In past 5 years, Indian BPO industry lost 10% of global market share to China and Philippines. Malaysia and Philippines are competing with India in terms of low cost workforce.
Shift from Outsourcing to Insourcing and Near-shoring:
Low cost is not the only factor that drives the outsourcing business. The trend has started to shift towards skilled labor and quality workforce.
In recent years, there are instances where enterprises started to adopt “Insourcing” (i.e. by managing their IT requirements internally), rather than outsourcing or near shoring. The key factors driving the Insourcing trend are “Build rather than buying”, demand for higher control over output and quality and maturity of internal IT team.
Leading enterprises such as AIG, AstraZeneca and Deutsche Bank have started to insource software development projects instead of outsourcing to Indian IT firms. However, enterprises such as Citigroup, General Electric and Bank of America are continuing to invest in India.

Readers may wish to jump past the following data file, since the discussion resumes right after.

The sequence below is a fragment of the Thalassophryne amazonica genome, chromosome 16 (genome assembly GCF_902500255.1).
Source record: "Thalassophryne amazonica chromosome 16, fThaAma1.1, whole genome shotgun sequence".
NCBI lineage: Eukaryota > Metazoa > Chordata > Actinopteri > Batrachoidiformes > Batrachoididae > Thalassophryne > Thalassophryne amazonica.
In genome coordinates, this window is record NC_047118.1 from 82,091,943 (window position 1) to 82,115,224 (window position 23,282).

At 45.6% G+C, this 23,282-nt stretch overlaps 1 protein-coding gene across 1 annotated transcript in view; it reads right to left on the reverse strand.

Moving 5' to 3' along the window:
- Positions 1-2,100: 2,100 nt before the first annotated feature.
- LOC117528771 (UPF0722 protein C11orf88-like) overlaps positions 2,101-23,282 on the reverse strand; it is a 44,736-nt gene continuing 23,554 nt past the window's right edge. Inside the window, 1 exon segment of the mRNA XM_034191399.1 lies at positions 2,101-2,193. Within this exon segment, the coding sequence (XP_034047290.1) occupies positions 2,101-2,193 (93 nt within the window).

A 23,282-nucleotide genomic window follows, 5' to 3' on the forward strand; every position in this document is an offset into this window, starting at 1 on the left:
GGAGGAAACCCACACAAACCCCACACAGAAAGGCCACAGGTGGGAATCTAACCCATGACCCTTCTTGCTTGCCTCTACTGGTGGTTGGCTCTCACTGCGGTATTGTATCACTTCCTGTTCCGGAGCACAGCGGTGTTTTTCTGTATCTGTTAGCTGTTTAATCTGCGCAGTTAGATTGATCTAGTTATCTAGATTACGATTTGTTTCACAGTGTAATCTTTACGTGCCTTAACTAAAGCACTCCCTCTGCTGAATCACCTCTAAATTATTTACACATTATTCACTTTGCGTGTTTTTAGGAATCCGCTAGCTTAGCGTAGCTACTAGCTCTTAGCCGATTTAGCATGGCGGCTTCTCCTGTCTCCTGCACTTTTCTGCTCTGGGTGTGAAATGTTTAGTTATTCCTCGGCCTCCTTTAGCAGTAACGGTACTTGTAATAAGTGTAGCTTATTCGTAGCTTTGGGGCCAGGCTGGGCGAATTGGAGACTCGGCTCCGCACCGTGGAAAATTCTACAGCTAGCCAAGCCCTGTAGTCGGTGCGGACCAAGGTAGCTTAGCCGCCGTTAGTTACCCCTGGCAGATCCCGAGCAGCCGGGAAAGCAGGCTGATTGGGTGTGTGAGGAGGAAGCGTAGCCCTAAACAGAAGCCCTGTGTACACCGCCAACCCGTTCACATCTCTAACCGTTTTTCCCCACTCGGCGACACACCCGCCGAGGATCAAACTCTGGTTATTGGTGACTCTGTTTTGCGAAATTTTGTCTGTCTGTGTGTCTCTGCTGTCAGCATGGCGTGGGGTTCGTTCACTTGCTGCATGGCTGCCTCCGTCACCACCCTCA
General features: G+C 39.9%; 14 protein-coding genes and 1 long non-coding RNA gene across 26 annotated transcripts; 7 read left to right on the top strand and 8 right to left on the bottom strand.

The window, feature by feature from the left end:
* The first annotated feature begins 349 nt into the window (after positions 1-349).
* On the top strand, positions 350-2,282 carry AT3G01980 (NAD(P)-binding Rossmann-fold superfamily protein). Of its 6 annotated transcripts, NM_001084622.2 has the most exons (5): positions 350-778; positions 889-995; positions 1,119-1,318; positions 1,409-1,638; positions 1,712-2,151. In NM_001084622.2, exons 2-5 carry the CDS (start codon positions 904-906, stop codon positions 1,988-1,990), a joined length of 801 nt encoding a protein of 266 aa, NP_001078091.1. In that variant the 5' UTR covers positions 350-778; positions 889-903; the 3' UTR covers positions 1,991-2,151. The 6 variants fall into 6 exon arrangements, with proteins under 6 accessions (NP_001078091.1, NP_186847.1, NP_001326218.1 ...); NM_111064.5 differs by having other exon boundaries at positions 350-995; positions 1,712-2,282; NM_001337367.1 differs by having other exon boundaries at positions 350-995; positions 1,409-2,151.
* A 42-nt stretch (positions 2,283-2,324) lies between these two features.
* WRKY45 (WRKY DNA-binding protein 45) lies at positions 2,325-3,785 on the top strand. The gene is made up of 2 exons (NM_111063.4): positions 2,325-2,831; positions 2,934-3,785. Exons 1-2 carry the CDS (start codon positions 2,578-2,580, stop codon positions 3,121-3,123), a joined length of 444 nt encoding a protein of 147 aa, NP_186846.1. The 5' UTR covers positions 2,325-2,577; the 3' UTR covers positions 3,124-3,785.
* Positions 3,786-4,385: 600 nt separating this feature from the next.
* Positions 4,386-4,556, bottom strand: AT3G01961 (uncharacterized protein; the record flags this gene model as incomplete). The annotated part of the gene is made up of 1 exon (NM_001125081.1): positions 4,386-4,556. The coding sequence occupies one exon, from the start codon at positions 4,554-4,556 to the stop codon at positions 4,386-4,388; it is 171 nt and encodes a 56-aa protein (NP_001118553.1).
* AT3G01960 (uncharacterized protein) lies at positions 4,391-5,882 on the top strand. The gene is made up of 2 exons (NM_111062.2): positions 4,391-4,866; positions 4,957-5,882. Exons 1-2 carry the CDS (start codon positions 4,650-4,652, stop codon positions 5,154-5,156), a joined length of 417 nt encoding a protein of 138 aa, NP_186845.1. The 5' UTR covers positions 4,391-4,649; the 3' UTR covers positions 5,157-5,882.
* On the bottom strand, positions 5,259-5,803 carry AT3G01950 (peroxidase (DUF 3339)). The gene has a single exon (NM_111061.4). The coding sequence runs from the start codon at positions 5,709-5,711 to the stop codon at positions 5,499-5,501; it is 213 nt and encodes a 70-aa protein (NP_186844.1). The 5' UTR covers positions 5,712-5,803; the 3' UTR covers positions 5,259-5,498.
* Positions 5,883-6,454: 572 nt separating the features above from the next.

Eastern European countries started to offer low-cost and highly skill labor, which has cultural affinity, real time collaboration and data security which makes Eastern Europe countries as an attractive destination.
Key nearshoring destinations for outsourcing in Eastern Europe are Ukraine, Romania, and Poland.
Ukraine is one of the key IT outsourcing destinations for services such as IT maintenance, support and modernization of IT infrastructure. The companies are specialized in core areas such as programming, website development, software support and maintenance of equipment.